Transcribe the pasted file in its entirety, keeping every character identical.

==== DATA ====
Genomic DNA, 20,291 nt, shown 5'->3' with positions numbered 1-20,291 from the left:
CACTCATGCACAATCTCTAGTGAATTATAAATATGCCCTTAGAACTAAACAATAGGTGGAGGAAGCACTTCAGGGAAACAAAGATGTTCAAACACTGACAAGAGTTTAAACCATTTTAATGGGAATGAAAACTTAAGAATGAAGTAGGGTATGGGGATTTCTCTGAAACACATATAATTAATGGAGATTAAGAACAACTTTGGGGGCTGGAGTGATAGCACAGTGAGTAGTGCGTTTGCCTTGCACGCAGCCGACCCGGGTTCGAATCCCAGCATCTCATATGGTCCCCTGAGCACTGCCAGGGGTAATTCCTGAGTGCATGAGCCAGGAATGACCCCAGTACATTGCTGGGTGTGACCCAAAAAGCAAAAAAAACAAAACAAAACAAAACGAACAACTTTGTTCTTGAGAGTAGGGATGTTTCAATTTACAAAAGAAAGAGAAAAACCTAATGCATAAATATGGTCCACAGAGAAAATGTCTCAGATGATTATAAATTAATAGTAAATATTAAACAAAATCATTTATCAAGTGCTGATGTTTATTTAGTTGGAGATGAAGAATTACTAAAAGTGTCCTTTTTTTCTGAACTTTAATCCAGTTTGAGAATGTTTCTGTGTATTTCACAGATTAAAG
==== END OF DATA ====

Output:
Genomic DNA, 20,291 nt, shown 5'->3' with positions numbered 1-20,291 from the left:
CACTCATGCACAATCTCTAGTGAATTATAAATATGCCCTTAGAACTAAACAATAGGTGGAGGAAGCACTTCAGGGAAACAAAGATGTTCAAACACTGACAAGAGTTTAAACCATTTTAATGGGAATGAAAACTTAAGAATGAAGTAGGGTATGGGGATTTCTCTGAAACACATATAATTAATGGAGATTAAGAACAACTTTGGGGGCTGGAGTGATAGCACAGTGAGTAGTGCGTTTGCCTTGCACGCAGCCGACCCGGGTTCGAATCCCAGCATCTCATATGGTCCCCTGAGCACTGCCAGGGGTAATTCCTGAGTGCATGAGCCAGGAATGACCCCAGTACATTGCTGGGTGTGACCCAAAAAGCAAAAAAAACAAAACAAAACAAAACGAACAACTTTGTTCTTGAGAGTAGGGATGTTTCAATTTACAAAAGAAAGAGAAAAACCTAATGCATAAATATGGTCCACAGAGAAAATGTCTCAGATGATTATAAATTAATAGTAAATATTAAACAAAATCATTTATCAAGTGCTGATGTTTATTTAGTTGGAGATGAAGAATTACTAAAAGTGTCCTTTTTTTCTGAACTTTAATCCAGTTTGAGAATGTTTCTGTGTATTTCACAGATTAAAG